The idea of virtualizing desktops (often referred to as Virtual Desktop Infrastructure, or VDI) would appear to be gaining traction and mindshare. Indeed companies like VMware and a host of other smaller virtualization technology provides are spending large amounts of their budgets on promotion and enabling VDI. However, many IT pros (myself included) are skeptical.
A recent article written by Christina Torode, Users eye VDI but may wait for client hypervisors is now available on TechTarget’s SearchWinIT site. I was interviewed for the article and got a change to provide some of my input. Here’s an excerpt of some of my comments quoted in the article:
Cheaper alternatives to desktop virtualization
For independent consultant Anil Desai, VDI presents a dilemma. It promises to address security problems such as lost laptops and give IT better control over remote workforces. But he doesn’t see virtual desktop technology as the best way to solve these and other business problems.
He said there are more cost-effective ways to reduce security risks and gain control over user devices with existing technologies. There is the ability in Windows to restrict access to the USB drive or to improve manageability with remote management tools that lets IT cut physical visits to desktops and use the Remote Desktop Protocol, just as VDI uses.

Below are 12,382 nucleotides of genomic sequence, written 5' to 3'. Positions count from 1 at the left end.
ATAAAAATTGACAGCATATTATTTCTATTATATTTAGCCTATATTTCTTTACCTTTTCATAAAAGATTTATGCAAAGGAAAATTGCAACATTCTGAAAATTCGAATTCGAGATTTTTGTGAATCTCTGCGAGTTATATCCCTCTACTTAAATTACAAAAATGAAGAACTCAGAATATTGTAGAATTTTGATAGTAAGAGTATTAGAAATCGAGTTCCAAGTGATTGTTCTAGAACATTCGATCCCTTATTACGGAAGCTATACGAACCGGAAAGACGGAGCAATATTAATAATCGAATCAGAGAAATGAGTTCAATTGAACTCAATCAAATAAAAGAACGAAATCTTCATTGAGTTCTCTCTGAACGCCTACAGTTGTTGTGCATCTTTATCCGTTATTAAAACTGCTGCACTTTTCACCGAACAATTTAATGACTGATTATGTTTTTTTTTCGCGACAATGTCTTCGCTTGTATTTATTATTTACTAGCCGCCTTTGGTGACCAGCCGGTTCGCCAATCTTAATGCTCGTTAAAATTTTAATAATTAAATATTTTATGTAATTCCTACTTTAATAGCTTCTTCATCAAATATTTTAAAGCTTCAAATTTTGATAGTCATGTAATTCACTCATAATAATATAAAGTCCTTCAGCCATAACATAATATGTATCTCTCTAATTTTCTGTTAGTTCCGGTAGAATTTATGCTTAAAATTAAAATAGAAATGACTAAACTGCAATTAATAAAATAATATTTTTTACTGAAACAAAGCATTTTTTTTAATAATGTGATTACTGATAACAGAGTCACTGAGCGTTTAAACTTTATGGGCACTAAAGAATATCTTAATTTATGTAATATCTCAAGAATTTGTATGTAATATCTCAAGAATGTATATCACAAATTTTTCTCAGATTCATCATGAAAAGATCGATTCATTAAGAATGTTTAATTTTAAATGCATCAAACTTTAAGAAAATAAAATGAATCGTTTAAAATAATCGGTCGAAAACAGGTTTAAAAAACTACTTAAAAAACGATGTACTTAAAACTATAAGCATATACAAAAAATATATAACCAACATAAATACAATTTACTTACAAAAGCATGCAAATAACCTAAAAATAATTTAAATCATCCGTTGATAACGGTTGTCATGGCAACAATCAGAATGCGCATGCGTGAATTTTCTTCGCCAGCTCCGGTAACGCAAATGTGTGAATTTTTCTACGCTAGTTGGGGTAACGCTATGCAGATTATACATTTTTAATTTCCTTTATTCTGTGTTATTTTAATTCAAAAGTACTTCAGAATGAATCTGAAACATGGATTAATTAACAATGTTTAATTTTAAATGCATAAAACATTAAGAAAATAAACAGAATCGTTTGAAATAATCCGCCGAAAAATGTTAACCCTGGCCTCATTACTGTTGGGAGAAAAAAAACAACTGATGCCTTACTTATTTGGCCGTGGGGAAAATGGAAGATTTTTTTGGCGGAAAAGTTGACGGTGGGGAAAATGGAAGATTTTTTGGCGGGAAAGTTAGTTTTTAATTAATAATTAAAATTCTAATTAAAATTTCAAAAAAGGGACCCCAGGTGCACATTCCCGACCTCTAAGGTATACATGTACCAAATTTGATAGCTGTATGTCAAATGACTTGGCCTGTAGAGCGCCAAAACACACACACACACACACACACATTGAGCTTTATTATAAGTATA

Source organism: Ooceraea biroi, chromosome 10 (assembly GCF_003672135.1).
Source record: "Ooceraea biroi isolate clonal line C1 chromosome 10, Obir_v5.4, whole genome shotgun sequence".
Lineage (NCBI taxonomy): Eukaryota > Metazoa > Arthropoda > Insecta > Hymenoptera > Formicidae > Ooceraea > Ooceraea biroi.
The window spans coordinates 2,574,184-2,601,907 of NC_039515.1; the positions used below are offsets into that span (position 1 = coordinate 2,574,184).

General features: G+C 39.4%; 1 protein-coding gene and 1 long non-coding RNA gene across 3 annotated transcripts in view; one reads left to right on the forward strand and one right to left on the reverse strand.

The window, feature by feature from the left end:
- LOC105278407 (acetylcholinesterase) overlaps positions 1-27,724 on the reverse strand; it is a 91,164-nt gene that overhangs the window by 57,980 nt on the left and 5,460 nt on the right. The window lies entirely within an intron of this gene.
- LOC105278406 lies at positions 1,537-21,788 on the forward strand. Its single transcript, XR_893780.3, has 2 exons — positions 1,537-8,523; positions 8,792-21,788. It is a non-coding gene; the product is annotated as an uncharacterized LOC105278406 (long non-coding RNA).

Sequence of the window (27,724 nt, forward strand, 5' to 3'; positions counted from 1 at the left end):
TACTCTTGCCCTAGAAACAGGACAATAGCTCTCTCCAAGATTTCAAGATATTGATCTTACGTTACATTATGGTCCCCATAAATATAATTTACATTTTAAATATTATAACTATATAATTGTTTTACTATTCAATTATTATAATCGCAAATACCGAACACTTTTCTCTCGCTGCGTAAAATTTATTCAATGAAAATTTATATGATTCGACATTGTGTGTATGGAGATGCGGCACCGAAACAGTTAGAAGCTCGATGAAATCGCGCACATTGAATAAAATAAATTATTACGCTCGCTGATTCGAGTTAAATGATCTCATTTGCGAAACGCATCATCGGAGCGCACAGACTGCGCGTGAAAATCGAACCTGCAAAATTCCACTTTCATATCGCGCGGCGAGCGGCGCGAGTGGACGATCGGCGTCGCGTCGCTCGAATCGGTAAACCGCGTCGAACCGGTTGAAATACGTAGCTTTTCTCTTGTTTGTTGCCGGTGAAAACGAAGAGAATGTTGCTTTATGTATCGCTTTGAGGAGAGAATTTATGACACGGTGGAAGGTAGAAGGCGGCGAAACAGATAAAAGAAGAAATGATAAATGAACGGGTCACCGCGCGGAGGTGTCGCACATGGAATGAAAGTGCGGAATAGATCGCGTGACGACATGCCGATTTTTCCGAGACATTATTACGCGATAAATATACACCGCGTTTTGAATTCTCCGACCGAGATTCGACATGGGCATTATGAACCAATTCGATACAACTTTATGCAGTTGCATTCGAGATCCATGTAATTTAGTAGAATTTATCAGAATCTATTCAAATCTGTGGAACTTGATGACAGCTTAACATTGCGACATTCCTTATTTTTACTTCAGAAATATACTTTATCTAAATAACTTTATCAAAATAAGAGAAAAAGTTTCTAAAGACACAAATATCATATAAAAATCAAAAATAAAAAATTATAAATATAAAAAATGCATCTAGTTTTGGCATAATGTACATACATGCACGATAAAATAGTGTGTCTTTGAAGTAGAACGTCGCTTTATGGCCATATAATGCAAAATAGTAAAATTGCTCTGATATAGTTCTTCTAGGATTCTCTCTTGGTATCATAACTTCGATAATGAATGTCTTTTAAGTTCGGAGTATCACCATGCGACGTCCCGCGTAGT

Another example is the alternative of Windows Server 2008 Terminal Services for resource, hardware and management consolidation versus using VDI. Terminal Services in Windows Server 2008 lets IT run a single application in a virtual environment, in turn centralizing application management, he said.
Then there’s the overall cost for a virtual desktop infrastructure versus buying desktops. "When you see how much infrastructure, power and server resources go into a VDI solution versus getting desktops that have come down so much in price, I just don’t see the justification for that kind of investment," Desai said.
Desai said he is backing the concept of a client hypervisor and is waiting to see what the big three — VMware, Microsoft and Citrix — will do in this area. "It can reduce potential application conflicts and speed up deployments on many operating system platforms," he said.
Overall, it will be interesting to see what happens here – will VDI be just another over-hyped technology that never made significant inroads into corporate IT? Or, is this is a real technology that will start replacing full desktops?